Were you injured at work?
If you are injured at work, you may be entitled to workers’ compensation benefits.
These benefits are designed to help you pay for medical treatment for work-related injuries and cover lost wages. An injured employee is eligible to receive benefits regardless of who caused the workplace accident.
After you suffer a work-related injury, it is vitally important that you take the following steps:
- Seek medical attention.
- Report your injury immediately by giving written notice to your supervisor or someone in a supervisory position within five days.
- Ask your supervisor or employer to provide a doctor to treat your work-related injury.
If you fail to report your injuries to your employer in a timely fashion, it may affect your right to recover workers’ compensation benefits. Your employer is not obligated to pay for your injury-related medical treatment or a portion of your wages until you give notice of your accident and get referred to an authorized doctor.
You should also consider hiring an experienced Alabama workers’ compensation lawyer to fight for your interests and guide you through the workers’ compensation claim process. You will deal with insurance adjusters who work for insurance companies that try to pay the lowest amount possible. Your employer’s workers’ compensation carrier has an economic interest in denying your Alabama workers’ compensation claim. You need someone to cut through the red tape and recover the workers’ compensation benefits you need right away. We help injured workers receive the benefits to which they are entitled to their work injuries. Contact the experienced Alabama workers’ compensation attorneys at Morris, King & Hodge, P.C.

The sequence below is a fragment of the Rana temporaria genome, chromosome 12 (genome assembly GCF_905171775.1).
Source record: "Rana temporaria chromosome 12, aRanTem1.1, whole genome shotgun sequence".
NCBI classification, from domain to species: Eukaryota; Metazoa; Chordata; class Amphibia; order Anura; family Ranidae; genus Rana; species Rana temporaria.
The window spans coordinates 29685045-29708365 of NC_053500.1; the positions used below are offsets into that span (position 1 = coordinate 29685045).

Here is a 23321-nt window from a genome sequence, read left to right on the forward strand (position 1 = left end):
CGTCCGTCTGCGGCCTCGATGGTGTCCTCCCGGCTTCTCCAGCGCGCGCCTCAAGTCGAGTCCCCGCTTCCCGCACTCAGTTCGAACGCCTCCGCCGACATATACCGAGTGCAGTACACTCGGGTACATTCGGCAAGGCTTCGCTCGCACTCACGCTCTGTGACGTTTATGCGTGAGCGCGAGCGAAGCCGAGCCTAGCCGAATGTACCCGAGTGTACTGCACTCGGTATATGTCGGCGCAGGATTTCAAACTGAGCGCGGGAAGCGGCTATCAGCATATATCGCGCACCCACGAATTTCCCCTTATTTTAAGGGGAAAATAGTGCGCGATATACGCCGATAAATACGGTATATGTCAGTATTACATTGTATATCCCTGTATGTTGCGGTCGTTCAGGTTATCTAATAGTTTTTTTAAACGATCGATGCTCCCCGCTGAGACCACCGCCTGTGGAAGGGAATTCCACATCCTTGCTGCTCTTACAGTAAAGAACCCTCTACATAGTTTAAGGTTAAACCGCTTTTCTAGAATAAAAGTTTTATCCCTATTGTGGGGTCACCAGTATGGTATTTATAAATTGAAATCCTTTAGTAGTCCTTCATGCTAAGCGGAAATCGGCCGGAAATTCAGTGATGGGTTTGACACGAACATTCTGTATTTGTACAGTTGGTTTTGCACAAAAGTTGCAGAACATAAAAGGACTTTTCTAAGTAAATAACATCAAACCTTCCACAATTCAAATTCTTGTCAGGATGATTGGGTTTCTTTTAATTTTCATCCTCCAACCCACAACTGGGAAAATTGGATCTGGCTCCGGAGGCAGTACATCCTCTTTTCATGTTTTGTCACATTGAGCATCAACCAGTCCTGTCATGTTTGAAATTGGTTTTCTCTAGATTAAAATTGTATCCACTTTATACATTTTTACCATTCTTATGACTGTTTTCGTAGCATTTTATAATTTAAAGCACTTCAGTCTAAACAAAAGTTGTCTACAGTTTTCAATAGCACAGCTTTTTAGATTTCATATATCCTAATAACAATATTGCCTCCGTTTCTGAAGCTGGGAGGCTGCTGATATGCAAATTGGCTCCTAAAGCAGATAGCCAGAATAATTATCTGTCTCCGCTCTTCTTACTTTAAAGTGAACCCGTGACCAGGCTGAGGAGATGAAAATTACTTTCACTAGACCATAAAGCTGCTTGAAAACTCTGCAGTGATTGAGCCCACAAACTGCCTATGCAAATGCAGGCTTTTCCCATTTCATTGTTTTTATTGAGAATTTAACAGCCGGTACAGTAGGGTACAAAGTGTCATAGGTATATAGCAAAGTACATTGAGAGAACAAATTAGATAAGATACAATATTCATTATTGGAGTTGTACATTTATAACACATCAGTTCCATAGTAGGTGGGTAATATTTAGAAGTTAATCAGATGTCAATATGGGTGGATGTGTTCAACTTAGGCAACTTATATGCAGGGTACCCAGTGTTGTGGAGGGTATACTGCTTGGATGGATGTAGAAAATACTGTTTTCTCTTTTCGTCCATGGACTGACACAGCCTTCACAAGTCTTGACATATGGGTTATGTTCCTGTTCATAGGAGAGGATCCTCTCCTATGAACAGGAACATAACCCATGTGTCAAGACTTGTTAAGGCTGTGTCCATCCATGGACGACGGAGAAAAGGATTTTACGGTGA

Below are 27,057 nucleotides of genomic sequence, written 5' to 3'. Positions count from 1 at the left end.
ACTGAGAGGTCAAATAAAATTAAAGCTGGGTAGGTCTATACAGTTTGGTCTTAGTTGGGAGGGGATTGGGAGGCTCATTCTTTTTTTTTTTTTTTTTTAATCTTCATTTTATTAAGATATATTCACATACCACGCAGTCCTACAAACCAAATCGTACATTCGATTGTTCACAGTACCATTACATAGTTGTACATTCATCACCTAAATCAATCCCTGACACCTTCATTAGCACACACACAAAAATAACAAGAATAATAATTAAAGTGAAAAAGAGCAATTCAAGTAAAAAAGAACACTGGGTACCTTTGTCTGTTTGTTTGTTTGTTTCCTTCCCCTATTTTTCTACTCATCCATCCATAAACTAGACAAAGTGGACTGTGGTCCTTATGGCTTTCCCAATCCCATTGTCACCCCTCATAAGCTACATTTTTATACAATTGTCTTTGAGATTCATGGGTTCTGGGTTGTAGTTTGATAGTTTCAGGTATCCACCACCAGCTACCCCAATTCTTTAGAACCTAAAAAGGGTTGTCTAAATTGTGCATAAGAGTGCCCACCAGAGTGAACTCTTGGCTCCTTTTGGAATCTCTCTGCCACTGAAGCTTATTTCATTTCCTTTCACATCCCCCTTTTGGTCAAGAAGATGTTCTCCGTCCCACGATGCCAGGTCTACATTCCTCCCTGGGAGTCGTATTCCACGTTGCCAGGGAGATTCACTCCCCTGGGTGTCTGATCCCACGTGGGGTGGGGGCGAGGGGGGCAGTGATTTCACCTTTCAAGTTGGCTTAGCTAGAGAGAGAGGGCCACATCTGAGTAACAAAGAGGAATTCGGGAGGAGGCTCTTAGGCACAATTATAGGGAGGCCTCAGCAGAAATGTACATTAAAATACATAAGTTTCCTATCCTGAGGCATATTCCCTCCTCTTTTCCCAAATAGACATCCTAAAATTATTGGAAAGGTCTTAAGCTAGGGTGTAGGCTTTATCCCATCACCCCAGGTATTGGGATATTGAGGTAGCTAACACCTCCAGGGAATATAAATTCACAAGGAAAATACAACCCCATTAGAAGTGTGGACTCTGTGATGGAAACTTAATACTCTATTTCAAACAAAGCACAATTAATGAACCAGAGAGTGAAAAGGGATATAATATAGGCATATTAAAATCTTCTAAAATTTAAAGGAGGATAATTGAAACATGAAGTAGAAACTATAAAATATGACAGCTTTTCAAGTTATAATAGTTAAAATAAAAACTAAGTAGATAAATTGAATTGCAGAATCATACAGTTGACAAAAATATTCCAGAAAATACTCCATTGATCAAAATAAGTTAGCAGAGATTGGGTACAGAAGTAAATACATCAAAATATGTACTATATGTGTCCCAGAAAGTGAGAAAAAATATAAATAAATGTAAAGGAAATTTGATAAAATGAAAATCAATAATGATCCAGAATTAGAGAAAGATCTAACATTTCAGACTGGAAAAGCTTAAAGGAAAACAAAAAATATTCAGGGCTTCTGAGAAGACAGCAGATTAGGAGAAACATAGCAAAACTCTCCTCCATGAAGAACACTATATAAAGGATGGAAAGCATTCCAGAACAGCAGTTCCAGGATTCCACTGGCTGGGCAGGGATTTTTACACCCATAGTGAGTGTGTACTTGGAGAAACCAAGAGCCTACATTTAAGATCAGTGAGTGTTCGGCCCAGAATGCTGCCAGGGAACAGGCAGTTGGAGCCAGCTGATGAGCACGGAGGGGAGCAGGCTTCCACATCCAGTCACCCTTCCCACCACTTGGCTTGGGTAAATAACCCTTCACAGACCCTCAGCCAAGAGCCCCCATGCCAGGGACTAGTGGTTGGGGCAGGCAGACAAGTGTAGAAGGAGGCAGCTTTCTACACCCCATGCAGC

Recover From Your Work Injuries While We Handle Your Claim Dispute
While you recover from your work-related injury, our experienced workers’ comp attorneys will conduct an evaluation of your Alabama workers’ compensation claim. Each case must be handled based on its own facts. In most cases, we will perform a full investigation of the accident scene, interview any witnesses, and take pictures of the equipment or vehicles involved. We can also advise you as to how returning to work or receiving pension benefits or unemployment compensation, may impact your Alabama workers’ compensation claim.
It is not uncommon for an injured worker to be uncertain how to proceed if the employer disputes a claim for medical coverage after a workplace accident. You should talk with a Huntsville personal injury lawyer who handles workers’ compensation claims if you believe that you have an on-the-job injury or disease, and your employer or the insurer that administers the program has denied your claim or is dealing with you unfairly. Let us explain the process and discuss your legal options during a free initial consultation.
Keep in mind that insurers have an economic incentive to pay out as little as possible in benefits. Having a knowledgeable attorney advocating on your behalf in a disputed claim shows that you are serious about collecting your rightful workers’ comp benefits.
The Importance of Prompt Notification and Following the Doctor’s Orders
Generally, any business in Alabama other than agricultural operations that have five or more employees, whether full-time or part-time employees, is required by law to provide workers’ compensation insurance.
Alabama’s Workers’ Compensation Law entitles an employee who is injured on the job or develops an occupational disease to lifetime medical benefits related to your work injury. The treatment must be medically necessary and, except in cases of emergency, an authorized doctor must provide the care for it to be covered.
Your employer will notify you of the authorized doctor to see for treatment. If you are dissatisfied with the doctor who initially treats you, you can request a change of doctors. Your employer must provide a panel of four other doctors from which to choose. It is important that you submit to an examination by a doctor authorized by your employer, follow the doctor’s treatment plan as directed, and attend follow-up physical rehabilitation as prescribed.
Your employer is responsible for paying for medical bills related to your work-related injury. A medical provider cannot bill you separately for authorized treatment for a workplace injury. But if you refuse to comply with the treatment plan prescribed by the doctor, you may be told that your right to compensation has been suspended. Workers who sustain an injury on the job because they are intoxicated, under the influence of illegal drugs or other willful conduct may forfeit their right to workers’ compensation benefits. If you refuse to cooperate with a drug or alcohol screening test, your workers’ compensation claim may be denied.